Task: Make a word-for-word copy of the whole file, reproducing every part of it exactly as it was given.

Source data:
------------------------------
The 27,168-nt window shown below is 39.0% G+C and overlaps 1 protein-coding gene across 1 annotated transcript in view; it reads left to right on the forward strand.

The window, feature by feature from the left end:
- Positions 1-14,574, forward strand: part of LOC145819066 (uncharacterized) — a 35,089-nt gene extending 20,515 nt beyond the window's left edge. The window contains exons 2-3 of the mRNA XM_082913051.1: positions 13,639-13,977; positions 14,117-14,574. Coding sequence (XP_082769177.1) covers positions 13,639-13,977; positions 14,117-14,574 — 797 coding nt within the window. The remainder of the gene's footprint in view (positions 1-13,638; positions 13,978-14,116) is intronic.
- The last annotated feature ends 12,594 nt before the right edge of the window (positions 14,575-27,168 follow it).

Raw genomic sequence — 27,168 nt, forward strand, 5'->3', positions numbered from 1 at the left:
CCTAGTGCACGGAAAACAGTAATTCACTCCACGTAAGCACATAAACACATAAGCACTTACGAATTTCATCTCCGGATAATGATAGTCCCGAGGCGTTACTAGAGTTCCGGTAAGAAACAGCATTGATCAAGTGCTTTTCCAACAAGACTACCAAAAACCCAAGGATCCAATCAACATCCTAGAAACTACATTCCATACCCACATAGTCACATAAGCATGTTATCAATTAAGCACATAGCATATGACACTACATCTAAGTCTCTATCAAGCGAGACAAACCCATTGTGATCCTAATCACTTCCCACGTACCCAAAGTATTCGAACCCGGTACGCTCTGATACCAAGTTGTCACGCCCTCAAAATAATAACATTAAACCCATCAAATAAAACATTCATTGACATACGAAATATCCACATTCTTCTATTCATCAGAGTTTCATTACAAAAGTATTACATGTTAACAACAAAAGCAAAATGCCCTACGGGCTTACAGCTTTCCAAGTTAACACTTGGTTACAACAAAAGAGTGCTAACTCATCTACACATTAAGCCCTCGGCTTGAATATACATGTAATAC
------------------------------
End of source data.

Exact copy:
The 27,168-nt window shown below is 39.0% G+C and overlaps 1 protein-coding gene across 1 annotated transcript in view; it reads left to right on the forward strand.

The window, feature by feature from the left end:
- Positions 1-14,574, forward strand: part of LOC145819066 (uncharacterized) — a 35,089-nt gene extending 20,515 nt beyond the window's left edge. The window contains exons 2-3 of the mRNA XM_082913051.1: positions 13,639-13,977; positions 14,117-14,574. Coding sequence (XP_082769177.1) covers positions 13,639-13,977; positions 14,117-14,574 — 797 coding nt within the window. The remainder of the gene's footprint in view (positions 1-13,638; positions 13,978-14,116) is intronic.
- The last annotated feature ends 12,594 nt before the right edge of the window (positions 14,575-27,168 follow it).

Raw genomic sequence — 27,168 nt, forward strand, 5'->3', positions numbered from 1 at the left:
CCTAGTGCACGGAAAACAGTAATTCACTCCACGTAAGCACATAAACACATAAGCACTTACGAATTTCATCTCCGGATAATGATAGTCCCGAGGCGTTACTAGAGTTCCGGTAAGAAACAGCATTGATCAAGTGCTTTTCCAACAAGACTACCAAAAACCCAAGGATCCAATCAACATCCTAGAAACTACATTCCATACCCACATAGTCACATAAGCATGTTATCAATTAAGCACATAGCATATGACACTACATCTAAGTCTCTATCAAGCGAGACAAACCCATTGTGATCCTAATCACTTCCCACGTACCCAAAGTATTCGAACCCGGTACGCTCTGATACCAAGTTGTCACGCCCTCAAAATAATAACATTAAACCCATCAAATAAAACATTCATTGACATACGAAATATCCACATTCTTCTATTCATCAGAGTTTCATTACAAAAGTATTACATGTTAACAACAAAAGCAAAATGCCCTACGGGCTTACAGCTTTCCAAGTTAACACTTGGTTACAACAAAAGAGTGCTAACTCATCTACACATTAAGCCCTCGGCTTGAATATACATGTAATAC